Friday, April 15, 2005

We love Ted!
A shameless plug:
Hey, I don't care what Jane Fonda or the folks at the WWE say about him; Ted Turner is on our permanent list of all-time media good guys. Oh, I know he can say crazy things and threaten to apply crayons to every old movie in his library, but he just does that because he likes the way it makes your face turn all purple. In his heart of hearts, Billionaire Ted is a genuine hero. Why? Because no matter what else he may have done in his life, he brought us Turner Classic Movies, the classiest act on cable.
While the once-praised "American Movie Classics" has become so unwatchable that it's not even worth bothering to check its listing, TCM sticks to its artistic guns and exceeds expectations time and time again.
The evidence:
Tomorrow's five-film tribute to Jean Renoir;
A four part "Star of the Month" feast of Orson Welles films in May, including screenings not only of the obvious Kane and Touch of Evil, but also of The Immortal Story, Mr. Arkadin, F For Fake and Othello;
and a Cinco de Mayo salute to Luis Bunuel featuring Los Olvidados, Nazarin, Viridiana, The Exterminating Angel and Simon of the Desert.

Thursday, April 14, 2005

"Do you know anything about a guy going around playing the harmonica? He's someone you'd remember. Instead of talking, he plays. And when he better play, he talks..."

I don't know about you, but my Sergio Leone obsession hasn't brought me anything but a stack of Ennio Morricone albums and a wish that I could find a nice long duster. Lucky Christopher Frayling got a knighthood for his... The Independent talks to the man who wrote the definitive book of Spaghetti Westerns.

Wednesday, April 13, 2005

Rescuing Ryan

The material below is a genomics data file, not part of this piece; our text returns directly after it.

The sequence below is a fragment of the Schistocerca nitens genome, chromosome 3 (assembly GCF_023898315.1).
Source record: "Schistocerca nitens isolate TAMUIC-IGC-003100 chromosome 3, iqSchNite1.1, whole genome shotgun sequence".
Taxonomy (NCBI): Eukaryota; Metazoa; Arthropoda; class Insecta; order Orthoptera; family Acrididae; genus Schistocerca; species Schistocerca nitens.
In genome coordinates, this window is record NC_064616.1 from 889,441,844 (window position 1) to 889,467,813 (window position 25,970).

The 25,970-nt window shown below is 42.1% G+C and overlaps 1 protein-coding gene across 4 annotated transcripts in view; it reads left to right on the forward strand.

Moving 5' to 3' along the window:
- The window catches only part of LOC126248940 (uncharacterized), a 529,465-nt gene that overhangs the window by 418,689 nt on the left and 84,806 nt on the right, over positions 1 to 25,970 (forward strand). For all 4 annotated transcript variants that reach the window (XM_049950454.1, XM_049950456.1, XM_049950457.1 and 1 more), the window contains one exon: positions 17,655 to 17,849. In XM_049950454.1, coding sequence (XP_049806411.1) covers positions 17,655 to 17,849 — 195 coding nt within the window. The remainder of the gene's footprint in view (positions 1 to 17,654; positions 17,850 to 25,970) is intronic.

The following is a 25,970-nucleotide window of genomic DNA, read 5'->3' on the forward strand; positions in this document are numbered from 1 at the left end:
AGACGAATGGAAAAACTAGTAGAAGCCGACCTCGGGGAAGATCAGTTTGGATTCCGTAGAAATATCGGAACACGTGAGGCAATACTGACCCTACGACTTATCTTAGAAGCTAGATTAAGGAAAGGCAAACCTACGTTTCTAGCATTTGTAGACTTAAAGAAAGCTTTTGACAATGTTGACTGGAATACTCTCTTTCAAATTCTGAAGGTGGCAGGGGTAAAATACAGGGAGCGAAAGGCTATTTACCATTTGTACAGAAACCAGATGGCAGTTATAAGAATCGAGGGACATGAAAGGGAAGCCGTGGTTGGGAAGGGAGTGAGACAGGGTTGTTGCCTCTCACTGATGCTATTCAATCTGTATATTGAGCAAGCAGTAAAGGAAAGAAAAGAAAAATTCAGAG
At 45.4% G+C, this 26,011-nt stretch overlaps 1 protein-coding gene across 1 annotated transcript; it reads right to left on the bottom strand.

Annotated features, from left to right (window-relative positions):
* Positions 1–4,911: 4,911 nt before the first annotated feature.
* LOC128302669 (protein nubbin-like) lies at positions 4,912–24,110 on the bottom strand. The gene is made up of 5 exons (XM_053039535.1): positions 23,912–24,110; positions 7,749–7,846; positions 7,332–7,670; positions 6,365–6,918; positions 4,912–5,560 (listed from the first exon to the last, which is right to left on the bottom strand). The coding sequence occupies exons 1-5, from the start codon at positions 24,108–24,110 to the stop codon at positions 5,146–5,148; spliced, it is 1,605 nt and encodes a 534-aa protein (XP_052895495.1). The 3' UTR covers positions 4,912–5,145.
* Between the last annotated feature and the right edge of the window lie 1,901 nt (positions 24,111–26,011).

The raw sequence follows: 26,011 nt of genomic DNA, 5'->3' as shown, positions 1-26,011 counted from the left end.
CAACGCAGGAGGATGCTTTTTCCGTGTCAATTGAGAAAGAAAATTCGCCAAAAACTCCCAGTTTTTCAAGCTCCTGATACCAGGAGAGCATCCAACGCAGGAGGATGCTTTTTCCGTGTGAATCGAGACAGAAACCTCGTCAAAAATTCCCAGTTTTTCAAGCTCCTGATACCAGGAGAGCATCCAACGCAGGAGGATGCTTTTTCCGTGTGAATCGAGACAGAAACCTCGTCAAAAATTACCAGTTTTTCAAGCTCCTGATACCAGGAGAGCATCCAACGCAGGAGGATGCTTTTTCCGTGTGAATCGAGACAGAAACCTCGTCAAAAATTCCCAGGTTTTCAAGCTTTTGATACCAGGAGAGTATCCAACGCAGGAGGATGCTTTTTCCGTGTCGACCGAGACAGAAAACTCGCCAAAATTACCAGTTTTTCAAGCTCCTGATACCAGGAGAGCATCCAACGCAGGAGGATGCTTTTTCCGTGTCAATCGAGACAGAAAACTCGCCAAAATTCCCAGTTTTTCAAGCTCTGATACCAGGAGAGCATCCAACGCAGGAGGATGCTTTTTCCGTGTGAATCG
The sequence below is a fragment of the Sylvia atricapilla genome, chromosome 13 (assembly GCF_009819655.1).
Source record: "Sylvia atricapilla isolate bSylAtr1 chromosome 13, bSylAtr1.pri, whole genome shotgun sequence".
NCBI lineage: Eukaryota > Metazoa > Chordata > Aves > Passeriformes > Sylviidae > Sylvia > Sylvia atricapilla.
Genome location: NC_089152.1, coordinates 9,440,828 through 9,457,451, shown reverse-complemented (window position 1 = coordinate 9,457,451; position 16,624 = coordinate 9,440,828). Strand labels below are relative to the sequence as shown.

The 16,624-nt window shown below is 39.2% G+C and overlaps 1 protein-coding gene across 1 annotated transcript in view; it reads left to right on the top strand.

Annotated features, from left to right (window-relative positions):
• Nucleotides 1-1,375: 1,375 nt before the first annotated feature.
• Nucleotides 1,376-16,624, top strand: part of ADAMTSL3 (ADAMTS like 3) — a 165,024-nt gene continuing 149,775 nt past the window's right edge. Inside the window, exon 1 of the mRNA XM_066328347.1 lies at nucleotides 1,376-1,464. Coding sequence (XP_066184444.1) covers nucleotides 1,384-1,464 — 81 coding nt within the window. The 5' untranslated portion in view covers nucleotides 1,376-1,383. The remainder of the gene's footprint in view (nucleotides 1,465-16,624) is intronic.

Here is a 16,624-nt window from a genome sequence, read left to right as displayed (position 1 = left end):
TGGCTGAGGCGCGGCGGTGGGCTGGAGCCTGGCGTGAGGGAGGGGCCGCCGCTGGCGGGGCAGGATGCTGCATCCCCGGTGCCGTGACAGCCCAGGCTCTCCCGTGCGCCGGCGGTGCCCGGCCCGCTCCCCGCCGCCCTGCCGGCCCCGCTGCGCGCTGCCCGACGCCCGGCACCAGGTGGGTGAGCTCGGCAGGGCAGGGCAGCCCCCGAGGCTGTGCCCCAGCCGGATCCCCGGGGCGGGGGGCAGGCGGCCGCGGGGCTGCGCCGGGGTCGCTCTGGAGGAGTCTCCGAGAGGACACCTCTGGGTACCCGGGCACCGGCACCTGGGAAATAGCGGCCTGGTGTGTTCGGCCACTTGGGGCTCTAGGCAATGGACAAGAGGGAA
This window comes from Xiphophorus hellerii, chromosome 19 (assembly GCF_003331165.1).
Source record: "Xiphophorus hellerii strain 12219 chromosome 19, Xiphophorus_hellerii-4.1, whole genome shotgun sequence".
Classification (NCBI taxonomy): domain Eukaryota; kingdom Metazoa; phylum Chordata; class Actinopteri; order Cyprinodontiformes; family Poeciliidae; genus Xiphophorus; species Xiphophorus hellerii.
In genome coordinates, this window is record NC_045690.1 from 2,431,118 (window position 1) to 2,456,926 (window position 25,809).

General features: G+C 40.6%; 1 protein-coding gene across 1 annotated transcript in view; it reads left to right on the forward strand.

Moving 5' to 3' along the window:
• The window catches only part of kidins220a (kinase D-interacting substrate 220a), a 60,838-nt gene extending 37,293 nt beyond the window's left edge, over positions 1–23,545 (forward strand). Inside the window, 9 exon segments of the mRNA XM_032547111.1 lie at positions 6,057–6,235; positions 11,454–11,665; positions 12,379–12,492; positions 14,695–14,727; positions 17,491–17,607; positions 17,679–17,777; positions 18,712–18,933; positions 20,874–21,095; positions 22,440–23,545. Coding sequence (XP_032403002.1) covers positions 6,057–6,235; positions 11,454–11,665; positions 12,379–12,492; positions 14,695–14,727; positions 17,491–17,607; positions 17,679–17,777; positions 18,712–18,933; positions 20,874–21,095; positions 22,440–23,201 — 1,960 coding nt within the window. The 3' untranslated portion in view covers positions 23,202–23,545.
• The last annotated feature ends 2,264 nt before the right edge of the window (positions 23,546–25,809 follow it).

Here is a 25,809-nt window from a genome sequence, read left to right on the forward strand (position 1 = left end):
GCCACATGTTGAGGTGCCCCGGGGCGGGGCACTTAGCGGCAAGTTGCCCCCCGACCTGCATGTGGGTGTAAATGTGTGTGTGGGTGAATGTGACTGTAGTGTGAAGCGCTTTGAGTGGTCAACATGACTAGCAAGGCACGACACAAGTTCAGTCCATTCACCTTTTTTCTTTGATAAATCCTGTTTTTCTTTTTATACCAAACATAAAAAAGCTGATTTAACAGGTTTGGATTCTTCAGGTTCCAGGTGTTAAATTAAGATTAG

In the early 70s, Ryan Larkin's animated short films like "Walking" and "Street Musique" were heralded as small masterpieces of personal expression, lively free-style displays of movement and color that gave the impression of an impressionist's sketches brought to life. Thirty years later, Larkin's successes have largely been forgotten and he's been reduced to living on hand-outs. In this year's Academy Award winning Ryan, Chris Landreth uses a very different style - imagine an animated version of Cronenberg's Naked Lunch - to tell the chilling story of Larkin's fall from grace. The Guardian tracks the animator down and suggests that Ryan may have been just the boost his dormant career needed.

(Ryan was viewable online earlier this year but seems to have disappeared. If anyone knows where to find it, let me know...)

Saturday, April 09, 2005

"If... my films are in contradiction with the age I live in, it's perhaps in the sympathy I have for anybody who must struggle to enter a world from which he's been excluded."
Though he's been dead for more than two decades, Francois Truffaut's films are as fresh as anything you'll see released in theatres this year. Gilbert Adair offers a brief assessment in the Guardian.